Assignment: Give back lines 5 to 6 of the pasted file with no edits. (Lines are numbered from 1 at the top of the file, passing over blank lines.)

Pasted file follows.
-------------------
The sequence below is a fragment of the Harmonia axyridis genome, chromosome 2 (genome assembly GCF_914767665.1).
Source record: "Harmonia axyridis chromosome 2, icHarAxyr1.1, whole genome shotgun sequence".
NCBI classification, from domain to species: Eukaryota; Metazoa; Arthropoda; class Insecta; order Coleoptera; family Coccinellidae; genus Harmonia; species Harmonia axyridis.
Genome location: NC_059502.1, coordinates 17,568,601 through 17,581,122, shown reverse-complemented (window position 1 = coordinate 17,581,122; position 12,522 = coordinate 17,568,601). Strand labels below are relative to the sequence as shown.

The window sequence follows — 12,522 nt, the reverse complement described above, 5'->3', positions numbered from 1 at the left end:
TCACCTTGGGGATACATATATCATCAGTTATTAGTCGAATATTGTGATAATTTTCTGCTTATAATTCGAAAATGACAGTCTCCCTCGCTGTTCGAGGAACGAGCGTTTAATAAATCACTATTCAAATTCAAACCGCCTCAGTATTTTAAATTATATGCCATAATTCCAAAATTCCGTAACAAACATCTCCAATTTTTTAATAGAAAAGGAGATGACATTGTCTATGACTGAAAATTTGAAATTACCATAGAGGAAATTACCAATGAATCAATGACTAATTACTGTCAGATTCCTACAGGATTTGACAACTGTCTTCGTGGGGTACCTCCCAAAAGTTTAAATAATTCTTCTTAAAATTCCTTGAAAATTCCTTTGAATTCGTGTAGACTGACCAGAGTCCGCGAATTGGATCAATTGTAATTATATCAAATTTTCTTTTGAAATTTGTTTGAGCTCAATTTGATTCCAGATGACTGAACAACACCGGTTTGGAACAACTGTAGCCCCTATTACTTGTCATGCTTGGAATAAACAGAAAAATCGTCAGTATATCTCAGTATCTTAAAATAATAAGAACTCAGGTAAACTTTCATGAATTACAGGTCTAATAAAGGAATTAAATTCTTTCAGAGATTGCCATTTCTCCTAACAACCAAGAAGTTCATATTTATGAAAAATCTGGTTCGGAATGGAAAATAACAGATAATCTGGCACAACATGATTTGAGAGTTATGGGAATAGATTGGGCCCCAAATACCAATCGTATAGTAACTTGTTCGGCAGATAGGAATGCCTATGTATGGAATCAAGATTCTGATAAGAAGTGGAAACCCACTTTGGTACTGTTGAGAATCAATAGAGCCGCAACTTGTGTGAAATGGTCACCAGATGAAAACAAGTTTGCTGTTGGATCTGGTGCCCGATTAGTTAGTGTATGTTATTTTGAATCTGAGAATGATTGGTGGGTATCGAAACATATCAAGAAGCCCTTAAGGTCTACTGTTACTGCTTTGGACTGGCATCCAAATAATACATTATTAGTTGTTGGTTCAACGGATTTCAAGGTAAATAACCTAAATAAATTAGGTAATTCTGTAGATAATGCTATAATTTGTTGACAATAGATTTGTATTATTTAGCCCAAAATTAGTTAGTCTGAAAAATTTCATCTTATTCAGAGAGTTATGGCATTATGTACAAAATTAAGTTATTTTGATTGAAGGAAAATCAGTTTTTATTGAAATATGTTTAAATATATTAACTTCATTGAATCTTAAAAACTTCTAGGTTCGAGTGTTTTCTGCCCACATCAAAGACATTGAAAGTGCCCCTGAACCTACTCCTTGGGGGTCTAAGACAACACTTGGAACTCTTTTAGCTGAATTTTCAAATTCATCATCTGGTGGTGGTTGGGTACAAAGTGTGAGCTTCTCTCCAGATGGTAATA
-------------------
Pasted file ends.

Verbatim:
The window sequence follows — 12,522 nt, the reverse complement described above, 5'->3', positions numbered from 1 at the left end:
TCACCTTGGGGATACATATATCATCAGTTATTAGTCGAATATTGTGATAATTTTCTGCTTATAATTCGAAAATGACAGTCTCCCTCGCTGTTCGAGGAACGAGCGTTTAATAAATCACTATTCAAATTCAAACCGCCTCAGTATTTTAAATTATATGCCATAATTCCAAAATTCCGTAACAAACATCTCCAATTTTTTAATAGAAAAGGAGATGACATTGTCTATGACTGAAAATTTGAAATTACCATAGAGGAAATTACCAATGAATCAATGACTAATTACTGTCAGATTCCTACAGGATTTGACAACTGTCTTCGTGGGGTACCTCCCAAAAGTTTAAATAATTCTTCTTAAAATTCCTTGAAAATTCCTTTGAATTCGTGTAGACTGACCAGAGTCCGCGAATTGGATCAATTGTAATTATATCAAATTTTCTTTTGAAATTTGTTTGAGCTCAATTTGATTCCAGATGACTGAACAACACCGGTTTGGAACAACTGTAGCCCCTATTACTTGTCATGCTTGGAATAAACAGAAAAATCGTCAGTATATCTCAGTATCTTAAAATAATAAGAACTCAGGTAAACTTTCATGAATTACAGGTCTAATAAAGGAATTAAATTCTTTCAGAGATTGCCATTTCTCCTAACAACCAAGAAGTTCATATTTATGAAAAATCTGGTTCGGAATGGAAAATAACAGATAATCTGGCACAACATGATTTGAGAGTTATGGGAATAGATTGGGCCCCAAATACCAATCGTATAGTAACTTGTTCGGCAGATAGGAATGCCTATGTATGGAATCAAGATTCTGATAAGAAGTGGAAACCCACTTTGGTACTGTTGAGAATCAATAGAGCCGCAACTTGTGTGAAATGGTCACCAGATGAAAACAAGTTTGCTGTTGGATCTGGTGCCCGATTAGTTAGTGTATGTTATTTTGAATCTGAGAATGATTGGTGGGTATCGAAACATATCAAGAAGCCCTTAAGGTCTACTGTTACTGCTTTGGACTGGCATCCAAATAATACATTATTAGTTGTTGGTTCAACGGATTTCAAGGTAAATAACCTAAATAAATTAGGTAATTCTGTAGATAATGCTATAATTTGTTGACAATAGATTTGTATTATTTAGCCCAAAATTAGTTAGTCTGAAAAATTTCATCTTATTCAGAGAGTTATGGCATTATGTACAAAATTAAGTTATTTTGATTGAAGGAAAATCAGTTTTTATTGAAATATGTTTAAATATATTAACTTCATTGAATCTTAAAAACTTCTAGGTTCGAGTGTTTTCTGCCCACATCAAAGACATTGAAAGTGCCCCTGAACCTACTCCTTGGGGGTCTAAGACAACACTTGGAACTCTTTTAGCTGAATTTTCAAATTCATCATCTGGTGGTGGTTGGGTACAAAGTGTGAGCTTCTCTCCAGATGGTAATA